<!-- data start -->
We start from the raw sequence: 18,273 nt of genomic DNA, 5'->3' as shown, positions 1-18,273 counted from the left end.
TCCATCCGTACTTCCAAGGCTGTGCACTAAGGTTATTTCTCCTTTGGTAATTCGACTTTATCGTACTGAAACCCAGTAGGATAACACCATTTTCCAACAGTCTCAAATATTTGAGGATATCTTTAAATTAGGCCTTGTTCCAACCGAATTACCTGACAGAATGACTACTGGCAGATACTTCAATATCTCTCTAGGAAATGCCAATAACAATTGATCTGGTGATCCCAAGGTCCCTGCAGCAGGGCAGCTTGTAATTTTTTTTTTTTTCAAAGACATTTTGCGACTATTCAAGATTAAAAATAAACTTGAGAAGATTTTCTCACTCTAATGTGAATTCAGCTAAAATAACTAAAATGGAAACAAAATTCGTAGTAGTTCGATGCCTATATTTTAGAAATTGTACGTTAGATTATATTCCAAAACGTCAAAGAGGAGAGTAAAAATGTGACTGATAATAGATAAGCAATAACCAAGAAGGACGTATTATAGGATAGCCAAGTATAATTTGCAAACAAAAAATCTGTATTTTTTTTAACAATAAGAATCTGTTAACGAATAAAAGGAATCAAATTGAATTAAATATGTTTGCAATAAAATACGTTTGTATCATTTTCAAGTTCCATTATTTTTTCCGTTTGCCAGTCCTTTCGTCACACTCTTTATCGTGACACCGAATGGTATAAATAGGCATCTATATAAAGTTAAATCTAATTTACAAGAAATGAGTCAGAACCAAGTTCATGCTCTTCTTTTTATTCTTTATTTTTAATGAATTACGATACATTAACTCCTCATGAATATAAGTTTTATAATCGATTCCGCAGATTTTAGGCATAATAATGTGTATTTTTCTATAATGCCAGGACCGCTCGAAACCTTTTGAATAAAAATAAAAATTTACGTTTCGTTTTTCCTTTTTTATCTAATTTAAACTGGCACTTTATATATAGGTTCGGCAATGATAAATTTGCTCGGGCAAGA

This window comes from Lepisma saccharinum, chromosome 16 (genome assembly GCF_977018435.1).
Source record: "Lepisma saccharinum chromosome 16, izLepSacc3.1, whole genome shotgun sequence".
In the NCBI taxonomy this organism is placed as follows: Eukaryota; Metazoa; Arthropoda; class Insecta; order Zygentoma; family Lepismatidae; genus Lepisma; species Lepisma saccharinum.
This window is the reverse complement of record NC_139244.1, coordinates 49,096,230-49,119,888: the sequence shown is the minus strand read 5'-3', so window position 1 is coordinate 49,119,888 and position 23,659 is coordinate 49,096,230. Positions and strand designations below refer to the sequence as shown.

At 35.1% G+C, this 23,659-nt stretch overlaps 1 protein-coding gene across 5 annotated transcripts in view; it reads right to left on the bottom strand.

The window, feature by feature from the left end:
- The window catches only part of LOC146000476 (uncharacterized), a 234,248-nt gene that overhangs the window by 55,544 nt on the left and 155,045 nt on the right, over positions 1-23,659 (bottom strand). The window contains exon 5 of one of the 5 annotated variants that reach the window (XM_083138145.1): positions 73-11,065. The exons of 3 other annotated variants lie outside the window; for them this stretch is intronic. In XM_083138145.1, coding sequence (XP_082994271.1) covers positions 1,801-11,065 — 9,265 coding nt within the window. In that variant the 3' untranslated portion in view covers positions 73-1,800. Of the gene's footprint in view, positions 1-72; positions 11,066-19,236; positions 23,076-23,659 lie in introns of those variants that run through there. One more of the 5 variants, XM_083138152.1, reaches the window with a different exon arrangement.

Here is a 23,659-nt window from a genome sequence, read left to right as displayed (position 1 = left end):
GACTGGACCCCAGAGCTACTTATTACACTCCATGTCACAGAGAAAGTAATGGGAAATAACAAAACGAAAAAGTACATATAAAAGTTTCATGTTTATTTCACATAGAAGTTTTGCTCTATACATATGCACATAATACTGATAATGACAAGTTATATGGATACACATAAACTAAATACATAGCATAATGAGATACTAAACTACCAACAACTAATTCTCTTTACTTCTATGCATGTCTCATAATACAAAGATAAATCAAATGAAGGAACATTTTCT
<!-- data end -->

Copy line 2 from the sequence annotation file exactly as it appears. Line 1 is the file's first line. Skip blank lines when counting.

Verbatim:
TCCATCCGTACTTCCAAGGCTGTGCACTAAGGTTATTTCTCCTTTGGTAATTCGACTTTATCGTACTGAAACCCAGTAGGATAACACCATTTTCCAACAGTCTCAAATATTTGAGGATATCTTTAAATTAGGCCTTGTTCCAACCGAATTACCTGACAGAATGACTACTGGCAGATACTTCAATATCTCTCTAGGAAATGCCAATAACAATTGATCTGGTGATCCCAAGGTCCCTGCAGCAGGGCAGCTTGTAATTTTTTTTTTTTTCAAAGACATTTTGCGACTATTCAAGATTAAAAATAAACTTGAGAAGATTTTCTCACTCTAATGTGAATTCAGCTAAAATAACTAAAATGGAAACAAAATTCGTAGTAGTTCGATGCCTATATTTTAGAAATTGTACGTTAGATTATATTCCAAAACGTCAAAGAGGAGAGTAAAAATGTGACTGATAATAGATAAGCAATAACCAAGAAGGACGTATTATAGGATAGCCAAGTATAATTTGCAAACAAAAAATCTGTATTTTTTTTAACAATAAGAATCTGTTAACGAATAAAAGGAATCAAATTGAATTAAATATGTTTGCAATAAAATACGTTTGTATCATTTTCAAGTTCCATTATTTTTTCCGTTTGCCAGTCCTTTCGTCACACTCTTTATCGTGACACCGAATGGTATAAATAGGCATCTATATAAAGTTAAATCTAATTTACAAGAAATGAGTCAGAACCAAGTTCATGCTCTTCTTTTTATTCTTTATTTTTAATGAATTACGATACATTAACTCCTCATGAATATAAGTTTTATAATCGATTCCGCAGATTTTAGGCATAATAATGTGTATTTTTCTATAATGCCAGGACCGCTCGAAACCTTTTGAATAAAAATAAAAATTTACGTTTCGTTTTTCCTTTTTTATCTAATTTAAACTGGCACTTTATATATAGGTTCGGCAATGATAAATTTGCTCGGGCAAGA